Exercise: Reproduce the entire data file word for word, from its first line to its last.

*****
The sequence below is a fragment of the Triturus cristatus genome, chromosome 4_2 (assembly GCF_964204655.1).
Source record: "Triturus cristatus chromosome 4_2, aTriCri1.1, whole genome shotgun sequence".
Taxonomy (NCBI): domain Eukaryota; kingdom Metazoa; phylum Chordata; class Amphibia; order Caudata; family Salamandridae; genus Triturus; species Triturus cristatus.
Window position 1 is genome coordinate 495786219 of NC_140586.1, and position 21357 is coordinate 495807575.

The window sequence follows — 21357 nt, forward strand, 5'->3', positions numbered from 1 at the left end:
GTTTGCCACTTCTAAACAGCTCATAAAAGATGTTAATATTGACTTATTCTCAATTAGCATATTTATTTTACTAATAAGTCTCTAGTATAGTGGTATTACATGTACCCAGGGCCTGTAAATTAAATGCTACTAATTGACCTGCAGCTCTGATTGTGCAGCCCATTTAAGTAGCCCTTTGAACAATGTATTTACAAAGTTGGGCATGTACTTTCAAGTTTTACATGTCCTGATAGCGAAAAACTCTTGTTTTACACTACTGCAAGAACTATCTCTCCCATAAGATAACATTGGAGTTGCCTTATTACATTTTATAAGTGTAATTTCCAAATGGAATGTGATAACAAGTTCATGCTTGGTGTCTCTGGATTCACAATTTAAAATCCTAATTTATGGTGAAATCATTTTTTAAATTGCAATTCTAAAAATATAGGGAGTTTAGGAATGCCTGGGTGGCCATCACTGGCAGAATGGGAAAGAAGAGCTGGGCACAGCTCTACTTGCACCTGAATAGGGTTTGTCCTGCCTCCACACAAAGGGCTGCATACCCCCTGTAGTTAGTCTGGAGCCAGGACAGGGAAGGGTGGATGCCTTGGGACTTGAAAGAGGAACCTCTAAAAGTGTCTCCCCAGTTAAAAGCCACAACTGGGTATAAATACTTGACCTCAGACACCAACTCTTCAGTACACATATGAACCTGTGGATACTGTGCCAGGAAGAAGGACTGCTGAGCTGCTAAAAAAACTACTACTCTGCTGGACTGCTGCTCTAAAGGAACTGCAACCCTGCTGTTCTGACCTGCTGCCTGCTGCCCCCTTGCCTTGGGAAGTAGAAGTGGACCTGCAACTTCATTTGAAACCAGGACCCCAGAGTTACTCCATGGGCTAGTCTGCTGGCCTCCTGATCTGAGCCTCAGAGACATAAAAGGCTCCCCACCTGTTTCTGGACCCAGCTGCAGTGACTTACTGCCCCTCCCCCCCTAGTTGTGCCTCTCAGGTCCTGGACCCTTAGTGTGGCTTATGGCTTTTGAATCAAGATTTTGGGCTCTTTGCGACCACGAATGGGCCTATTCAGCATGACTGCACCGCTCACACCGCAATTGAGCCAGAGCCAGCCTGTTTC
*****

The sequence below is a fragment of the Triturus cristatus genome, chromosome 4_2 (assembly GCF_964204655.1).
Source record: "Triturus cristatus chromosome 4_2, aTriCri1.1, whole genome shotgun sequence".
Taxonomy (NCBI): domain Eukaryota; kingdom Metazoa; phylum Chordata; class Amphibia; order Caudata; family Salamandridae; genus Triturus; species Triturus cristatus.
Window position 1 is genome coordinate 495786219 of NC_140586.1, and position 21357 is coordinate 495807575.

The window sequence follows — 21357 nt, forward strand, 5'->3', positions numbered from 1 at the left end:
GTTTGCCACTTCTAAACAGCTCATAAAAGATGTTAATATTGACTTATTCTCAATTAGCATATTTATTTTACTAATAAGTCTCTAGTATAGTGGTATTACATGTACCCAGGGCCTGTAAATTAAATGCTACTAATTGACCTGCAGCTCTGATTGTGCAGCCCATTTAAGTAGCCCTTTGAACAATGTATTTACAAAGTTGGGCATGTACTTTCAAGTTTTACATGTCCTGATAGCGAAAAACTCTTGTTTTACACTACTGCAAGAACTATCTCTCCCATAAGATAACATTGGAGTTGCCTTATTACATTTTATAAGTGTAATTTCCAAATGGAATGTGATAACAAGTTCATGCTTGGTGTCTCTGGATTCACAATTTAAAATCCTAATTTATGGTGAAATCATTTTTTAAATTGCAATTCTAAAAATATAGGGAGTTTAGGAATGCCTGGGTGGCCATCACTGGCAGAATGGGAAAGAAGAGCTGGGCACAGCTCTACTTGCACCTGAATAGGGTTTGTCCTGCCTCCACACAAAGGGCTGCATACCCCCTGTAGTTAGTCTGGAGCCAGGACAGGGAAGGGTGGATGCCTTGGGACTTGAAAGAGGAACCTCTAAAAGTGTCTCCCCAGTTAAAAGCCACAACTGGGTATAAATACTTGACCTCAGACACCAACTCTTCAGTACACATATGAACCTGTGGATACTGTGCCAGGAAGAAGGACTGCTGAGCTGCTAAAAAAACTACTACTCTGCTGGACTGCTGCTCTAAAGGAACTGCAACCCTGCTGTTCTGACCTGCTGCCTGCTGCCCCCTTGCCTTGGGAAGTAGAAGTGGACCTGCAACTTCATTTGAAACCAGGACCCCAGAGTTACTCCATGGGCTAGTCTGCTGGCCTCCTGATCTGAGCCTCAGAGACATAAAAGGCTCCCCACCTGTTTCTGGACCCAGCTGCAGTGACTTACTGCCCCTCCCCCCCTAGTTGTGCCTCTCAGGTCCTGGACCCTTAGTGTGGCTTATGGCTTTTGAATCAAGATTTTGGGCTCTTTGCGACCACGAATGGGCCTATTCAGCATGACTGCACCGCTCACACCGCAATTGAGCCAGAGCCAGCCTGTTTC